Saturday, October 26, 2013

Jane and Bingley: Something Slightly Unsettling (Part Three)

Part One / Part Two

The Bennets were at breakfast when a letter from Netherfield came for Jane. Its arrival interrupted an exceedingly ridiculous conversation, which had just reached its culmination in this dire contribution from Lydia: "My aunt says that Colonel Forster and Captain Carter do not go so often to Miss Watson's as they did when they first came; she sees them now very often standing in Clarke's library."

Though it was addressed to her daughter, Mrs. Bennet's interest in the missive far outshone Jane’s own. Her eyes sparkled with pleasure while Jane read the invitation, or rather command, with a hardening heart. She did not like the inferiority of position such a summons presumed upon.

"Well, Jane, who is it from? What is it about? What does he say? Well, Jane, make haste and tell us; make haste, my love."

"It is from Miss Bingley," said Jane, and then read aloud:

My dear Friend,

If you are not so compassionate as to dine today with Louisa and me, we shall be in danger of hating each other for the rest of our lives, for a whole day's tête-à-tête between two women can never end without a quarrel. Come as soon as you can on the receipt of this. My brother and the gentlemen are to dine with the officers. 

Yours ever,

Caroline Bingley.

"With the officers!" cried Lydia. "I wonder my aunt did not tell us of that."

"Dining out," said Mrs. Bennet, "that is very unlucky."

"Can I have the carriage?" said Jane.

"No, my dear, you had better go on horseback, because it seems likely to rain, and then you must stay all night." Jane was so astonished by the suggestion she could not reply.

"That would be a good scheme," said Elizabeth, "if you were sure that they would not offer to send her home." Well said, Lizzy! her sister mentally applauded, wishing she might defend herself so ably. 

"Oh! But the gentlemen will have Mr. Bingley's chaise to go to Meryton, and the Hursts have no horses to theirs."

Jane knew her mother would find endless excuses to arrange things in accordance with her scheme, and while she was already bracing herself for a horrid ride, she put forth the most convincing argument of which she could think: "I had much rather go in the coach."

"But, my dear, your father cannot spare the horses, I am sure. They are wanted in the farm, Mr. Bennet, are not they?"

"They are wanted in the farm much oftener than I can get them."

"But if you have got them today," said Elizabeth, "my mother's purpose will be answered."

She did at last extort from her father an acknowledgment that the horses were engaged. Jane was therefore obliged to go on horseback, and her mother attended her to the door with many cheerful prognostics of a bad day. 

Jane rode with forbearance into the threatening weather, at first counting the rare droplets, one by one, but when the rain began to fall in earnest, she did her best to ignore it entirely. Despite her stoic posture, she felt rather miserable, but hopes that her mother’s instincts might prove right buoyed her spirits. Endowed with a disposition to make the best of any situation, while she would far rather appear before her new friends elegant and arid, as was her customary state, she was not beneath using the unfavorable circumstances to rouse their interest and care. The vision of Miss Bingley and Mrs. Hurst recalling her harrowing journey for the benefit of the gentlemen, and their tender dismay and concern at such a lovely creature as herself undergoing such a trial (yes, she thought even Mr. Darcy might be moved on such on occasion) brought a small smile to her face as she plodded along, the horse’s hooves heavy with mud. Maybe Mrs. Bennet was right, and Jane would not be able to return that day. Then she might see the gentlemen’s concern herself.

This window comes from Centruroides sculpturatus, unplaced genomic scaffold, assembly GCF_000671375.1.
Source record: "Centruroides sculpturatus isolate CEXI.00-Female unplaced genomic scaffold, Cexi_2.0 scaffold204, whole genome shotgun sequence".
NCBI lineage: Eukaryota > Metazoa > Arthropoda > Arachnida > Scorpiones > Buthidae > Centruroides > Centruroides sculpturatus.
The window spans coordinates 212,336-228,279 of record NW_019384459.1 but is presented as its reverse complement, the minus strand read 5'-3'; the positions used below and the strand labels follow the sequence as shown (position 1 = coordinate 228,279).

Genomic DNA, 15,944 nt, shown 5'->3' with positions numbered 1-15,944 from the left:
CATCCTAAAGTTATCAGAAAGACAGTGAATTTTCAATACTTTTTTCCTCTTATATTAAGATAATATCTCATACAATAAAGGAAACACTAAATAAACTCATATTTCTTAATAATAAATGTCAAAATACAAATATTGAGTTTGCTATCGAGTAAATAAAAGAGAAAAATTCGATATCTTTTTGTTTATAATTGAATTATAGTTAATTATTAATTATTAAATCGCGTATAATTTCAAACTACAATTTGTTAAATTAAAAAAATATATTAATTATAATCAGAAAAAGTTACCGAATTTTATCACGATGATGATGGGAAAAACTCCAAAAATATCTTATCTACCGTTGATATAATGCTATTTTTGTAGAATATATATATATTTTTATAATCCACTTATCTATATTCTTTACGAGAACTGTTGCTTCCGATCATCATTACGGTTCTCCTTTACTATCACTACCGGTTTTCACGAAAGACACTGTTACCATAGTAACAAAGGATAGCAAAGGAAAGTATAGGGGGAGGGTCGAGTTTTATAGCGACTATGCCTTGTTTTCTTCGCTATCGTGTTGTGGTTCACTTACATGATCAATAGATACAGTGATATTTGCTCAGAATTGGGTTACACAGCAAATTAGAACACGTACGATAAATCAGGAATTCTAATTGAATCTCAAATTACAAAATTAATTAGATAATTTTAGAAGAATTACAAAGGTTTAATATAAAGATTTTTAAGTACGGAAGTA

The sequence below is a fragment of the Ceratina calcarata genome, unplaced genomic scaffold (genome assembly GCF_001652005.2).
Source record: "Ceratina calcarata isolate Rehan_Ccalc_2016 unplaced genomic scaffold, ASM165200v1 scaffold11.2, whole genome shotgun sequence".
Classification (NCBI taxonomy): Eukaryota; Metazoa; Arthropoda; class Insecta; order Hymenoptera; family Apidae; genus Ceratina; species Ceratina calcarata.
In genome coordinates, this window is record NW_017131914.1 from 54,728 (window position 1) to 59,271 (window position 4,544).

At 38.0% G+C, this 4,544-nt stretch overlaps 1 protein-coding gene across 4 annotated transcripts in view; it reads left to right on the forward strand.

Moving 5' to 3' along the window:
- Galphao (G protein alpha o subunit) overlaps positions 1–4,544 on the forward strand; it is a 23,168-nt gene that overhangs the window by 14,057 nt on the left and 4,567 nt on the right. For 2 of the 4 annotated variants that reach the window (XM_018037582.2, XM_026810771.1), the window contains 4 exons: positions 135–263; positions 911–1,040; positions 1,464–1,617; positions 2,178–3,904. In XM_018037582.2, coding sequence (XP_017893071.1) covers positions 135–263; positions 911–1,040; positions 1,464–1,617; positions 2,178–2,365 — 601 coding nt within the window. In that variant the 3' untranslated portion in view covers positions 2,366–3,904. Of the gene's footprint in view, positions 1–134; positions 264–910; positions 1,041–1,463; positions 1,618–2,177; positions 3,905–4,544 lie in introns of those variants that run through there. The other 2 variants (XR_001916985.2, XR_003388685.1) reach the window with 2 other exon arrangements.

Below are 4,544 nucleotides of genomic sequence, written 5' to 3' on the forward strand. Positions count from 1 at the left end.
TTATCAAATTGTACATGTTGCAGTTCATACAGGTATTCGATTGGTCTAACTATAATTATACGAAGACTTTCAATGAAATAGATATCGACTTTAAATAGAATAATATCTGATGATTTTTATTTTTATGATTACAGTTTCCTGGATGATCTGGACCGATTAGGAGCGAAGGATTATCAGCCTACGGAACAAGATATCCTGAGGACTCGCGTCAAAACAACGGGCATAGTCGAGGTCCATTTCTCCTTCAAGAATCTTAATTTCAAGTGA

Her hopes were answered. The rain continued the whole evening without intermission.  Jane certainly could not come back. Upon arrival Miss Bingley made much of tending to her needs, and Jane counted the drenching well worth the proof of affection it evoked. It wasn’t until she was warm and cozy by the fire (or rather chilled and clammy, despite warm blankets and vigorous flames) that she began to perceive the ill effects of her journey. 

“So tell me more of your family, Miss Bennet,” Miss Bingley was saying. “We met your Uncle recently. Mrs. Phillips is your mother’s sister?”

“Yes,” she replied, wondering why it was so hard to concentrate on what her hostess was saying.

“Does your mother have any other sibling?” Mrs. Hurst inquired.

“I’m sorry?” she asked in confusion, then suddenly realizing what had been said continued, “Yes. My Uncle Gardiner lives in London.”

“How delightful!” Miss Bingley cooed. “If one is not so fortunate to have a house of one’s own in London, than one should always have an accommodating relative conveniently situated!”

“I do not know the name. On what street does he live?”

“Gracechurch Street.” She felt relieved to be able to supply the simple answer, and it took her some moments to notice that her hosts were staring at her rather blankly. She hurried to explain that the house was located convenient to his warehouses in Cheapside, only allowing a moment of mortification to sink in at the indiscretion before continuing: “Excuse me, but I think I am not well.”

“My dear Jane!” Miss Bingley exclaimed, “Indeed, you look very ill! Nicholls! Please help Miss Bennet at once!”

Jane was so grateful to find herself ushered into a bed that it was several hours before she realized Miss Bingley had called her by her Christian name. It was just the kind of casual intimacy that made Jane most uncomfortable. Her own manners were impeccable, and she sincerely hoped, before falling into a feverish sleep, that Miss Bingley spoke out of affection, and not from a sense of superiority.

The morning dawned on a worsening Jane, but she found a great deal of comfort in the few words conveyed to her from Mr. Bingley, expressing his concern and dismay at her predicament, along with assurances that her every need would be met while she remained at Netherfield, as she surely must until fully recovered. Jane imagined the excitable man fretting over her with as much satisfaction as her current state allowed, and she wondered whether or not Mr. Darcy might be similarly moved by her plight. His emotion would not be as transparent as his friend’s, but Jane envisioned the slight raise of eyebrow and change of countenance that might have expressed his concern. Such muted displays were much more to her taste than that she attributed to Mr. Bingley. In fact, when she considered the matter, Mr. Darcy’s manners were as flawless as her own. Unlike the other members of her family, whose scorn for Mr. Darcy was loudly expressed, Jane found nothing at fault with the man but his speaking slightingly of Lizzy at the Meryton Assembly, and as his insult of Elizabeth was a compliment to herself, she was inclined to be lenient.